My question is about coping with hair transplants. It seems like one of the biggest challenges/inconvenience of transplants is for patients to go out in public and resume their daily responsibilities after surgery because of the physical appearance of the scalp and how it initially is red, scabby, and punctured after surgery. I find this a very unappealing aspect about transplants and Im wondering how do patients cope considering the gruesome appearance of the scalp after surgery- do they take time off work and just lock themselves in their house until their scalp starts healing?

The scabbing can be easily addressed with good techniques and small wounds by the surgeon. Add good daily washes and most patients will have no significant crusting after the surgery. Everyone is different, but in regards to redness, only a few patients develop this. You can usually find out if you are one of them by performing a scratch test on the skin of your forehead. If it turns red 2-5 minutes after the scratch is performed, then you run a high risk of redness after surgery. The scratch incites histamine release at the skin level.

Remember, no matter how you want to look at it, a hair transplant is a cosmetic surgery. Just like any nose job, face lift, etc, there will be healing time needed. Some patients might get permission to wear a hat to work, others might adopt a new styling method to cover any initial redness from the surgery. Many of our patients go back to work fairly quickly after surgery (usually 2-5 days).

Tags: hair transplant, healing, surgery

Dear Dr Rassman,

Have you had any patients who have taken very low doses of finasteride (i.e. less than 0.25mg)?

I am not keen to take propecia because I’m concerned of the effects to my internal body chemistry but would also love to keep my hair for longer. I have had issues with my sex drive previously and do not want to mess with my hormone balance too much as a man still in my 20’s. Another reason being that I’m an athlete and want to be at my peak physically. I’ve read a lot about how finasteride affects the hormones, particularly the obvious reduction in DHT but also the decrease in free (not total) testosterone and the rise in estrogen.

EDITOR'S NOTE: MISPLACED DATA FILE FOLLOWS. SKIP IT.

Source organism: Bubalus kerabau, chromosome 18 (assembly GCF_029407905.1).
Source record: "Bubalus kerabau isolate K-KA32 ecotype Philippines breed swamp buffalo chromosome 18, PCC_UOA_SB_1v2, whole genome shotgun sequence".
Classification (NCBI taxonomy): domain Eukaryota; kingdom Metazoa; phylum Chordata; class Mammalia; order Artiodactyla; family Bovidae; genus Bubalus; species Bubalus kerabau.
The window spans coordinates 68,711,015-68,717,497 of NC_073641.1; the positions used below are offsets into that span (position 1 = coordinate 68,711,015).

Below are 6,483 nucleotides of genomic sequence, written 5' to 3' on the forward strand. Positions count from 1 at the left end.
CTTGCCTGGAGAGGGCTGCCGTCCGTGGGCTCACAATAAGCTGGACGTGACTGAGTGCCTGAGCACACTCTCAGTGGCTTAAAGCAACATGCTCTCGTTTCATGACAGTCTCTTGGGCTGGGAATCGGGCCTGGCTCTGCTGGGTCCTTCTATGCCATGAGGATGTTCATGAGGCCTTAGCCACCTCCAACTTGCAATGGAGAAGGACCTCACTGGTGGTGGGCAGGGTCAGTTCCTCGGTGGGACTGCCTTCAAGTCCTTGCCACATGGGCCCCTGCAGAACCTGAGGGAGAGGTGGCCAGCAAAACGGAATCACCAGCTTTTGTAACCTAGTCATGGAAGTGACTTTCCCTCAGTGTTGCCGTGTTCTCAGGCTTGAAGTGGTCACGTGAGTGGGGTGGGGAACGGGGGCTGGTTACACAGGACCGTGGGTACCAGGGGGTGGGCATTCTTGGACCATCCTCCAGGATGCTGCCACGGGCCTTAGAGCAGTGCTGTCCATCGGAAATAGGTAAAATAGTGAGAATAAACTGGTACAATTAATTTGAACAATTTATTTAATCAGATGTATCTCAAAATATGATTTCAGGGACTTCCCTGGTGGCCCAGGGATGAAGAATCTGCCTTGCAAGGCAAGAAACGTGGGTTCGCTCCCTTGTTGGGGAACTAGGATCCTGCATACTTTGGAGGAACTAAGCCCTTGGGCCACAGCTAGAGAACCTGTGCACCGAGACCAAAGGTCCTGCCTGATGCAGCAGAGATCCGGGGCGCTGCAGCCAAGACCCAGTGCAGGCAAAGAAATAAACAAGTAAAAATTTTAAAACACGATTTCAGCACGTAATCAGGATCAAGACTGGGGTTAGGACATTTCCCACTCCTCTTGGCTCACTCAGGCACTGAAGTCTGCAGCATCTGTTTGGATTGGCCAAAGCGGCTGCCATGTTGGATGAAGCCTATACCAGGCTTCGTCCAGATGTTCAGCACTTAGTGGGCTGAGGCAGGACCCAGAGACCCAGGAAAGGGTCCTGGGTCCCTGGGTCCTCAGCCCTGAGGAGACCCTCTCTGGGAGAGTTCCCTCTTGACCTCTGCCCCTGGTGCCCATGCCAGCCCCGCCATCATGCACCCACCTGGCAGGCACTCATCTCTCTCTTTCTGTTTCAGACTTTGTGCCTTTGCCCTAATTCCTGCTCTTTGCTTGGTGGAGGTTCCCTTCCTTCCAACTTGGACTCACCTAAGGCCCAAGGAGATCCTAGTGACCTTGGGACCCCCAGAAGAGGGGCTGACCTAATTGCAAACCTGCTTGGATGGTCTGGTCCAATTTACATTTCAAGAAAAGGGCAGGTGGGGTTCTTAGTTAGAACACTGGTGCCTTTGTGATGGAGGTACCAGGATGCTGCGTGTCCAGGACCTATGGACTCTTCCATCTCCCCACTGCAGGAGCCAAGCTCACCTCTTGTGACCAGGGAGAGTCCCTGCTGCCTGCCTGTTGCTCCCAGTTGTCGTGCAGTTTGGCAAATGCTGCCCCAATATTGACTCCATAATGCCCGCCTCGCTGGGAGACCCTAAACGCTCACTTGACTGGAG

Then I read this forum post: Hairlosstalk.com

It seems that taking a dose as low as 0.05mg is enough to lower scalp DHT considerably while keeping 20% more DHT in the blood. Like the original poster in the forum thread who is considering crushing a pill and measuring smaller doses – this prospect is more appealing to me. If I could just lower my blood DHT by 40-50% instead of 70% then surely my hair would still get some benefit and I would be able to keep my hormones at a more normal level. I have ruled out taking 1mg but am really curious about taking 0.05mg if only I could just measure it accurately each time (I wouldn’t want to take fluctuating dosages each day).

It makes me wonder why propecia isn’t available at a much smaller dose (0.05mg or 0.1mg)

Could you comment please? I’d very much appreciate it. Thanks for such an informative blog.

Propecia (finasteride) at 1mg was determined to be the ideal dose for treating hair loss. Lower doses do work, but how low? I’ve said that 0.5mg produces 80% of the benefit, and 0.25mg probably give 50% of the benefit. I don’t have a clue about lower dosages.

But by dosing the 1mg level, it is the most effective treatment level to use… so why dose lower unless there are significant side effects?

Tags: propecia, finasteride, hormones, hairloss, hair loss

Hypothetically can Finasteride for shock loss be discontinued after a period of time has elapsed after the Hair Transplant operation and the risk of shock loss has receded?